Until more pieces of the broken-off tablets are found, we shall not know what Enki’s advice was. He said of something, “. . . let there appear in the land.” Whatever it was, it worked. Soon thereafter, Enlil complained bitterly to the gods that “the people have not diminished; they are more numerous than before!”

He then proceeded to outline the extermination of Mankind through starvation. "Let supplies be cut off from the people; in their bellies, let fruit and vegetables be wanting!" The famine was to be achieved through natural forces, by a lack of rain and failing irrigation. Let the rains of the rain god be withheld from above; Below, let the waters not rise from their sources. Let the wind blow and parch the ground; Let the clouds thicken, but hold back the downpour. Even the sources of seafood were to disappear: Enki was ordered to "draw the bolt, bar the sea," and "guard" its food away from the people. Soon the drought began to spread devastation. From above, the heat was not. . . . Below, the waters did not rise from their sources. The womb of the earth did not bear; Vegetation did not sprout. . . . The black fields turned white;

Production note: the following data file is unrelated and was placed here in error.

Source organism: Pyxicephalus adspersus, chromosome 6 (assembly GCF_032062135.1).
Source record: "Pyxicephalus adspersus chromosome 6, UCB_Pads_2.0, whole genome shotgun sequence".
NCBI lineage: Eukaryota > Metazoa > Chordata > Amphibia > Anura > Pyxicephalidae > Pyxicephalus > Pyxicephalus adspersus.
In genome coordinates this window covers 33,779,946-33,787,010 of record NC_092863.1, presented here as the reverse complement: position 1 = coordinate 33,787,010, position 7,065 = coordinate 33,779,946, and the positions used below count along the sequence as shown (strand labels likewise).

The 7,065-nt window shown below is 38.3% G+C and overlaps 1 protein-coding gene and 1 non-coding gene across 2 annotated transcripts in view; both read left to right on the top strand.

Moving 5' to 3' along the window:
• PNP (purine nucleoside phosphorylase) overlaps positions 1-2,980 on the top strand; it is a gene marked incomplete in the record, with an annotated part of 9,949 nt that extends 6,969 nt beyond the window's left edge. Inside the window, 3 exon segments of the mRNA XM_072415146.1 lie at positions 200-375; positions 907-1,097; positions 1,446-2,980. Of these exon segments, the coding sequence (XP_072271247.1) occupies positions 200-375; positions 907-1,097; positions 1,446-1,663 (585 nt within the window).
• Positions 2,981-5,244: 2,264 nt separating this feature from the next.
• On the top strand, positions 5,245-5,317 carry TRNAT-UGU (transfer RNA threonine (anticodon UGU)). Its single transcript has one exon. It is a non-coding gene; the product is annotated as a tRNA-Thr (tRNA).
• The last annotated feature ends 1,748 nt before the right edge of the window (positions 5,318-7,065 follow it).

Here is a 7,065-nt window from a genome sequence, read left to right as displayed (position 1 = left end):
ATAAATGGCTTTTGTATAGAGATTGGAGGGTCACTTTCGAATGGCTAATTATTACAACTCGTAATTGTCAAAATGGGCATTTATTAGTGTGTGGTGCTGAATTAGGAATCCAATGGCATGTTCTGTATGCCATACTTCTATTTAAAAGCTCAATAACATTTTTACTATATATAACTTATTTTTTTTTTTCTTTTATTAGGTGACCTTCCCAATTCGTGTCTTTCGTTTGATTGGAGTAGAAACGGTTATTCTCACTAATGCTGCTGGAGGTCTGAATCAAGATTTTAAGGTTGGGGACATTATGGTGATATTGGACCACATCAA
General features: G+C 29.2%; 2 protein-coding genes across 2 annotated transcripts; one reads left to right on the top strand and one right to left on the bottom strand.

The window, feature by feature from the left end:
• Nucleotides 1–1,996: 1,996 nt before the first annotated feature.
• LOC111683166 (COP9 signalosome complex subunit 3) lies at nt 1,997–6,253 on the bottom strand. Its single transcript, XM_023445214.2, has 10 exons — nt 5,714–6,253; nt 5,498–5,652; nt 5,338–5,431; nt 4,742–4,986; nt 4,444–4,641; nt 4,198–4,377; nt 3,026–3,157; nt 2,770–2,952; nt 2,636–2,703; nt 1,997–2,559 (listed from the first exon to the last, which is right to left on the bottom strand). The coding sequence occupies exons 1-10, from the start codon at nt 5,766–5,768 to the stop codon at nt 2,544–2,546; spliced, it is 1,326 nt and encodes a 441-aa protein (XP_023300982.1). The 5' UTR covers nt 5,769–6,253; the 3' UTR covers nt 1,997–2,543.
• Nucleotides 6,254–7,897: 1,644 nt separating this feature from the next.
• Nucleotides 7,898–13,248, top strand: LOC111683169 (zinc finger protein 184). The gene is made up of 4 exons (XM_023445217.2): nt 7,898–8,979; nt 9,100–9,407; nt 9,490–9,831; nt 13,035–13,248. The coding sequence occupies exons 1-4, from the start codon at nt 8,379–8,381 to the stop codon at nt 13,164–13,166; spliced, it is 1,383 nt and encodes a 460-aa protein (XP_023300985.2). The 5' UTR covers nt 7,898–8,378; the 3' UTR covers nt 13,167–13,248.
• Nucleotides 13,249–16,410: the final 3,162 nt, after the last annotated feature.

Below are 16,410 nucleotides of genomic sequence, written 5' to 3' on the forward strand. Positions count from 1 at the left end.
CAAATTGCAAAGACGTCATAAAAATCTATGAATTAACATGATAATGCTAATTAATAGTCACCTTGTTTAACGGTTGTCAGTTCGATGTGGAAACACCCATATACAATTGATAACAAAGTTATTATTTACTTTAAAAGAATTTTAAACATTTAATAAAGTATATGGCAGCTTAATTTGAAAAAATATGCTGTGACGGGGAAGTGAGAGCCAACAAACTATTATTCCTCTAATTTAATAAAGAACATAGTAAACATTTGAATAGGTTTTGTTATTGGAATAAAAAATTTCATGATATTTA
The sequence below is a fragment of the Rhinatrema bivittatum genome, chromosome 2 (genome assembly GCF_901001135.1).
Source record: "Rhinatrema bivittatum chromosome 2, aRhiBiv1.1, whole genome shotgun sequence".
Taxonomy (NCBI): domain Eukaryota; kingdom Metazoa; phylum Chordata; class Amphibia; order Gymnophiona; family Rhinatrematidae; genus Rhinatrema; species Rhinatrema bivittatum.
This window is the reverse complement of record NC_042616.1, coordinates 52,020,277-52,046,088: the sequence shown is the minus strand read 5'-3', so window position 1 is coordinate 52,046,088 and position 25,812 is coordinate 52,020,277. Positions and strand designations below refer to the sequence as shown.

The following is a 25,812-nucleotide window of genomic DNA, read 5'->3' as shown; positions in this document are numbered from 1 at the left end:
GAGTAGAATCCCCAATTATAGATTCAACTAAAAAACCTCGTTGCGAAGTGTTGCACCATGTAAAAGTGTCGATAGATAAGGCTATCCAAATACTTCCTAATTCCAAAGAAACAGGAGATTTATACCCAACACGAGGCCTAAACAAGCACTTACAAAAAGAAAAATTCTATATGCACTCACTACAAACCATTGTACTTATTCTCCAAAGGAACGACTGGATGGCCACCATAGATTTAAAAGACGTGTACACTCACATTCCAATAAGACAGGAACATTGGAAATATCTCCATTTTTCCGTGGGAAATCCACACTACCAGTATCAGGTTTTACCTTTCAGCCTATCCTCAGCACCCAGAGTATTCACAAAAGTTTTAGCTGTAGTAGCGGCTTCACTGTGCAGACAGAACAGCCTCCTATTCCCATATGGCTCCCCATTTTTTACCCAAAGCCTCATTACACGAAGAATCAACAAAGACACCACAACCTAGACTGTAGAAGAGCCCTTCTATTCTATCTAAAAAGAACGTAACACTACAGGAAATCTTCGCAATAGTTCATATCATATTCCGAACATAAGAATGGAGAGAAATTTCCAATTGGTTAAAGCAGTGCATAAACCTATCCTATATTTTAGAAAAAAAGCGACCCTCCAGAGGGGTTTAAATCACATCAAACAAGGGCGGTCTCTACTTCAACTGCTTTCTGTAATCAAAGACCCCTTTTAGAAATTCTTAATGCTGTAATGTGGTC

The broad plain was choked with salt. The resulting famine caused havoc among the people. Conditions got worse as time went on. The Mesopotamian texts speak of six increasingly devastating sha-at-tam - a term that some translate as "years," but which literally means "passings," and, as the Assyrian version makes clear, "a year of Anu":

For one sha-at-tam they ate the earth's grass.

For the second sha-at-tam they suffered the vengeance.

The third sha-at-tam came; their features were altered by hunger, their faces were encrusted . . . they were living on the verge of death.

When the fourth sha-at-tam arrived, their faces appeared green; they walked hunched in the streets; their broad [shoulders?] became narrow. •

By the fifth "passing," human life began to deteriorate. Mothers barred their doors to their own starving daughters. Daughters spied on their mothers to see whether they had hidden any food. By the sixth "passing," cannibalism was rampant.

When the sixth sha-at-tam arrived they prepared the daughter for a meal; the child they prepared for food. . . . One house devoured the other.

The texts report the persistent intercession by Atra-Hasis with his god Enki. "In the house of his god ... he set foot; . . . every day he wept, bringing oblations in the morning ... he called by the name of his god," seeking Enki's help to avert the famine.